The predominant language is Cantonese, a variety of Chinese originating in Guangdong. It is spoken by 87.5 per cent of the population, 80.1 per cent as a first language and 7.5 per cent as a second language. Only 2.3 per cent can speak Portuguese, the other official language; 0.7 per cent are native speakers, and 1.6 per cent use it as a second language. Increased immigration from mainland China in recent years has added to the number of Mandarin speakers, making up about half of the population (50.4 per cent); 5.5 per cent are native speakers and 44.9 per cent are second language speakers. Traditional Chinese characters are used in writing, rather than the simplified characters used on the mainland. English is considered an additional working language and is spoken by over a quarter of the population (27.5 per cent); 2.8 per cent are native speakers, and 24.7 per cent speak English as a second language. Macanese Patois, a local creole generally known as Patuá, is now spoken only by a few in the older Macanese community.
Food in Macau is mainly based on both Cantonese and Portuguese cuisine, drawing influences from Indian and Malay dishes as well, reflecting a unique cultural and culinary blend after centuries of colonial rule. Portuguese recipes were adapted to use local ingredients, such as fresh seafood, turmeric, coconut milk, and adzuki beans. These adaptations produced Macanese variations of traditional Portuguese dishes including caldo verde, minchee, and cozido à portuguesa. While many restaurants claim to serve traditional Portuguese or Macanese dishes, most serve a mix of Cantonese-Portuguese fusion cuisine. Galinha à portuguesa and egg tarts are examples of Chinese dishes that draw from Macanese influences, but are not part of Macanese cuisine. Cha chaan teng, a type of fast casual diner originating in Hong Kong that serves that region's interpretation of Western food, are also prevalent in Macau. Pastel de nata, pork chop buns, and almond biscuits are popular street food items.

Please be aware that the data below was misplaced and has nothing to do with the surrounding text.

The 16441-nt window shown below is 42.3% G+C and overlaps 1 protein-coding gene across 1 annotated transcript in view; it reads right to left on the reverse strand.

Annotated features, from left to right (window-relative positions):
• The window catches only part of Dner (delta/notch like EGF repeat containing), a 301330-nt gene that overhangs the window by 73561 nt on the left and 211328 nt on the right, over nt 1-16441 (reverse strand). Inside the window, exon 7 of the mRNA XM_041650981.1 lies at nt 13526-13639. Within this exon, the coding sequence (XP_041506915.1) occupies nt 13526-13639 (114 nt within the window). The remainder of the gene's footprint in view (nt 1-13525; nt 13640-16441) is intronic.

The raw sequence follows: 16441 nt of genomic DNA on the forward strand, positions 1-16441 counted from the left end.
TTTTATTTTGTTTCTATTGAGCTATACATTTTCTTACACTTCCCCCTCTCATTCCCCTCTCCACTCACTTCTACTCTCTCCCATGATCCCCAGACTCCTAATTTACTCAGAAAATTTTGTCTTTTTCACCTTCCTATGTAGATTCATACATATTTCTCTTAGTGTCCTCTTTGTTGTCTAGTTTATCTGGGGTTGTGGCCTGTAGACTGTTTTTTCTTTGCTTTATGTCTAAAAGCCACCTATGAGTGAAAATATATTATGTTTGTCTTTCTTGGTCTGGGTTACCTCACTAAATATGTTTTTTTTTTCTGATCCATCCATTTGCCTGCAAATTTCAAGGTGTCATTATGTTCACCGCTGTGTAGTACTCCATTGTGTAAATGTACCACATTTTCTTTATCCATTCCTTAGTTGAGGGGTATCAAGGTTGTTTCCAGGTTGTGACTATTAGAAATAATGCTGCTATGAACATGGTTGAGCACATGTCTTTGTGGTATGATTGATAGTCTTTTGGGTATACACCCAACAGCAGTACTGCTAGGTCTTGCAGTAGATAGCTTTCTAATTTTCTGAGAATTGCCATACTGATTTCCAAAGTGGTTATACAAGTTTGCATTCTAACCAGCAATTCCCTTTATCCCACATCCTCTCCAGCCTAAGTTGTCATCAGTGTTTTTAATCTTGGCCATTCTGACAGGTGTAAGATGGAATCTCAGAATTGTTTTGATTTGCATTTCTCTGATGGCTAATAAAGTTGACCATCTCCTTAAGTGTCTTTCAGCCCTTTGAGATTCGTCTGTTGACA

Despite its small area, Macau is home to a variety of sports and recreational facilities that have hosted a number of major international sporting events, including the 2005 East Asian Games, the 2006 Lusophony Games, and the 2007 Asian Indoor Games.
The territory regularly hosts the Macau Grand Prix, one of the most significant annual motorsport competitions that uses city streets as the racetrack. It is the only street circuit that hosts Formula Three, touring car, and motorcycle races in the same event. The Guia Circuit, with narrow corner clearance and a winding path, is considered an extremely challenging course and a serious milestone for prospective Formula One racers.
Macau represents itself separately from mainland China with its own sports teams in international competitions. The territory maintains its own National Olympic Committee, but does not compete in the Olympic Games. Current International Olympic Committee rules specify that new NOCs can only be admitted if they represent sovereign states (Hong Kong has participated in the Olympics since before the regulation change in 1996).